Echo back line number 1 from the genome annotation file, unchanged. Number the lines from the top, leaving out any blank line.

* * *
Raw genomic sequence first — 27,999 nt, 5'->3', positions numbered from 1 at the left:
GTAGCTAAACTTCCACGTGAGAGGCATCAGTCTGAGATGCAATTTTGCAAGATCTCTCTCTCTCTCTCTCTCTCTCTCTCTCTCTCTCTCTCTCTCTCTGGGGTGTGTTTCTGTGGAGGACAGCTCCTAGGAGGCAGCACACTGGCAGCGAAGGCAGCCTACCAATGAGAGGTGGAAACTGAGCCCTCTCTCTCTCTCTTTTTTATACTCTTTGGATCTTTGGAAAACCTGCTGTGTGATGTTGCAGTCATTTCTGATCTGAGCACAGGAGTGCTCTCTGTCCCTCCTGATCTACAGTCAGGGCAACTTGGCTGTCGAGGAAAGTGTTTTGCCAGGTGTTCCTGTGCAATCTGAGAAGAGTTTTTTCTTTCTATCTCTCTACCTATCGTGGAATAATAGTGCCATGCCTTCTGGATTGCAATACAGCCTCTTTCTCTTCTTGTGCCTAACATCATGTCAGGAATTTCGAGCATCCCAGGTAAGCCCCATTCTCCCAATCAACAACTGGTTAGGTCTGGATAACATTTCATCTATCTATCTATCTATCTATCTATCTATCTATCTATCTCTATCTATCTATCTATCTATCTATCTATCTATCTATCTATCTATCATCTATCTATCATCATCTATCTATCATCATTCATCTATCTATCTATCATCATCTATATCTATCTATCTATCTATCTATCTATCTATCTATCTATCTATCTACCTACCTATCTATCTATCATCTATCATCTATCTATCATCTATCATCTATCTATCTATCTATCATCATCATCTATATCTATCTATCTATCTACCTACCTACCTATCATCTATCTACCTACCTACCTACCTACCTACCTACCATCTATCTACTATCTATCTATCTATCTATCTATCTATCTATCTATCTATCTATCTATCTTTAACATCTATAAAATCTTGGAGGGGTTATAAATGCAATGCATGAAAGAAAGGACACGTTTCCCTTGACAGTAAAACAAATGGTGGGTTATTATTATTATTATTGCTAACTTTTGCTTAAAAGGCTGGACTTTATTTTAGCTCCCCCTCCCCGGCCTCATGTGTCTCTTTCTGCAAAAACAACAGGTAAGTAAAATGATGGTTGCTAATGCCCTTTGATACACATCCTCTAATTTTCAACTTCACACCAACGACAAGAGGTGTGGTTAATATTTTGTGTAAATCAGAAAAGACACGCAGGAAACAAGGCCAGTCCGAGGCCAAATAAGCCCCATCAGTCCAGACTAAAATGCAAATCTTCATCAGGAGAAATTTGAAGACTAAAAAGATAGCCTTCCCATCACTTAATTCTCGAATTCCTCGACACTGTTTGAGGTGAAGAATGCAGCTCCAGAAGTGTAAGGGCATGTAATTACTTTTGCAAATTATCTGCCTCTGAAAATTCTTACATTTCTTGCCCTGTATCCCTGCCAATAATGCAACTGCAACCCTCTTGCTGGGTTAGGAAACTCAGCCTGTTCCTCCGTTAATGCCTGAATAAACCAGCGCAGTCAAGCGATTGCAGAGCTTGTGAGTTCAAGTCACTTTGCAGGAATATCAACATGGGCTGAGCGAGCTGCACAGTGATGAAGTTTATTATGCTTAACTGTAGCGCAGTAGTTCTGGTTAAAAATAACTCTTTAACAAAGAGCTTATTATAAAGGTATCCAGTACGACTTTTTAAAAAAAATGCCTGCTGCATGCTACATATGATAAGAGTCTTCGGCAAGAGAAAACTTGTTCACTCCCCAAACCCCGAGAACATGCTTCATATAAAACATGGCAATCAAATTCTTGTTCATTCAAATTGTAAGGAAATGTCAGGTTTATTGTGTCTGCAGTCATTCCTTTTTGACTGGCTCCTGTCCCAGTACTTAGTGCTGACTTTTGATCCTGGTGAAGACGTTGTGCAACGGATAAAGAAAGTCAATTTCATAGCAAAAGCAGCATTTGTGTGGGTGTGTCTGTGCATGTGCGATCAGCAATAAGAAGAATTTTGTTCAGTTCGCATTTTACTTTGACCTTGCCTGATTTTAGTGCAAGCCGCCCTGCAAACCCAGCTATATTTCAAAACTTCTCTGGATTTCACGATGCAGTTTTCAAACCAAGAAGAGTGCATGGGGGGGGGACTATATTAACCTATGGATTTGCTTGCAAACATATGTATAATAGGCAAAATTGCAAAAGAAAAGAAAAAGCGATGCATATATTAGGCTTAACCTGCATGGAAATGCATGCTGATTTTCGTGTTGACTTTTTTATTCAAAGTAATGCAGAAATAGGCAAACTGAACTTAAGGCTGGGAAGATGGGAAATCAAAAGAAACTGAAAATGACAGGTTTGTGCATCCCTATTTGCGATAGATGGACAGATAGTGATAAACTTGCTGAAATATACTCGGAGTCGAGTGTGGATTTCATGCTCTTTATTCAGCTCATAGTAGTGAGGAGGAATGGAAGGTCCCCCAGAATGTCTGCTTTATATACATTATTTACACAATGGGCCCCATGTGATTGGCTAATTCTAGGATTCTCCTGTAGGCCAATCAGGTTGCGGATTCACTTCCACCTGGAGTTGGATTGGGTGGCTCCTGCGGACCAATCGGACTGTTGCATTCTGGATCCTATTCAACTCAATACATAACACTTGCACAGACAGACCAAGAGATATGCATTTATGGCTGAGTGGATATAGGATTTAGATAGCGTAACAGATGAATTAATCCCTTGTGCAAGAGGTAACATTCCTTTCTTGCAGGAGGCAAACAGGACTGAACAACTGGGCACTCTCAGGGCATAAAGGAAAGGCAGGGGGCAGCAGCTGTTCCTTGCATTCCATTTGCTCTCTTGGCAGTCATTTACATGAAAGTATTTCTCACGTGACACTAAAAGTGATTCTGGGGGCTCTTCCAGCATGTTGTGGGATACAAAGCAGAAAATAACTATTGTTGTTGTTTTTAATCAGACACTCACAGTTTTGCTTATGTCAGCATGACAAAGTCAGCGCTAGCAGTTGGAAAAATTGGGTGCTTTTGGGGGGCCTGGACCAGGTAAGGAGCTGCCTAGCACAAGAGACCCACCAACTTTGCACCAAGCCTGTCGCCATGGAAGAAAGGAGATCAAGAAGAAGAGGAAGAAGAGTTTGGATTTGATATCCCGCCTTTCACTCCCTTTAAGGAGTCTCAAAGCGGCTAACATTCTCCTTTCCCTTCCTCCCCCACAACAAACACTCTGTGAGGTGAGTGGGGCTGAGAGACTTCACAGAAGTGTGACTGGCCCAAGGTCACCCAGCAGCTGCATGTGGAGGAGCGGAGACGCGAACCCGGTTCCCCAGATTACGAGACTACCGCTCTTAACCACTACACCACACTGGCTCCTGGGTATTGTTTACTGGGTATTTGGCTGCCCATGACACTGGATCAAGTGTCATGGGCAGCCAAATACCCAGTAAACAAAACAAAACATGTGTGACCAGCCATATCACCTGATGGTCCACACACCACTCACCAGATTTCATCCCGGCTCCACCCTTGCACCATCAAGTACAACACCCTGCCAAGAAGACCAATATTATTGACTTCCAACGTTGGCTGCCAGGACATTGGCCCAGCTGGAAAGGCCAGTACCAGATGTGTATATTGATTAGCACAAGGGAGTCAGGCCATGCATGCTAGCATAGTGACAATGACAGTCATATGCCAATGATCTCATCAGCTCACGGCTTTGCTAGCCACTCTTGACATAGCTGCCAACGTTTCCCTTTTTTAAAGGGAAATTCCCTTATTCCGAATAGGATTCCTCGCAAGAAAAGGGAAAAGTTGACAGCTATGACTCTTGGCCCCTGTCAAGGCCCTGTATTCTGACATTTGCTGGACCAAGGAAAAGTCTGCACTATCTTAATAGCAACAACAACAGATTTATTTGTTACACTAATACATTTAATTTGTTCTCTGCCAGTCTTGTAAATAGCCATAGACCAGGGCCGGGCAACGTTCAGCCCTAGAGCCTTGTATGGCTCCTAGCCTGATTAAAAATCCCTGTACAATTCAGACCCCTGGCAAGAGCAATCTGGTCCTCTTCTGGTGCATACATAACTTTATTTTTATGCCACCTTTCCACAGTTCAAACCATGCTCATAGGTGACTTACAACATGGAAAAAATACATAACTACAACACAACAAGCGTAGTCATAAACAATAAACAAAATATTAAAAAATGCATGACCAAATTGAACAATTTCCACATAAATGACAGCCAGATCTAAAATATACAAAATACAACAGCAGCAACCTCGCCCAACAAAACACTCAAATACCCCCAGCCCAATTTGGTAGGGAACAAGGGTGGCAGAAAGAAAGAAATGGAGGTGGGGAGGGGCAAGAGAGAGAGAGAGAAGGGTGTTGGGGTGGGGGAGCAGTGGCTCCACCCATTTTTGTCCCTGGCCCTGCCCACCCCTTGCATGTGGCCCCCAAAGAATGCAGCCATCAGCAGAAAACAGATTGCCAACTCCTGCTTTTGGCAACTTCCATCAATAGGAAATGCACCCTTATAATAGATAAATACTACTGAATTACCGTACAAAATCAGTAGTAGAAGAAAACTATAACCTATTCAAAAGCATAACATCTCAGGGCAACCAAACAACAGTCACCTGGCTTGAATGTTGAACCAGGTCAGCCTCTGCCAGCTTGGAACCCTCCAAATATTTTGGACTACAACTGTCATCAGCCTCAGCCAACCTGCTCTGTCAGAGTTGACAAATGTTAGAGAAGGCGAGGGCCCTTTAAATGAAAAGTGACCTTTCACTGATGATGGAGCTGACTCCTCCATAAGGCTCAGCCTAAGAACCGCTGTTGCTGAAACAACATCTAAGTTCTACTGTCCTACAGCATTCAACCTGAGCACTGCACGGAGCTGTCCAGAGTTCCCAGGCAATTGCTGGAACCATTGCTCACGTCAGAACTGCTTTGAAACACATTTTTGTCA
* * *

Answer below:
Raw genomic sequence first — 27,999 nt, 5'->3', positions numbered from 1 at the left: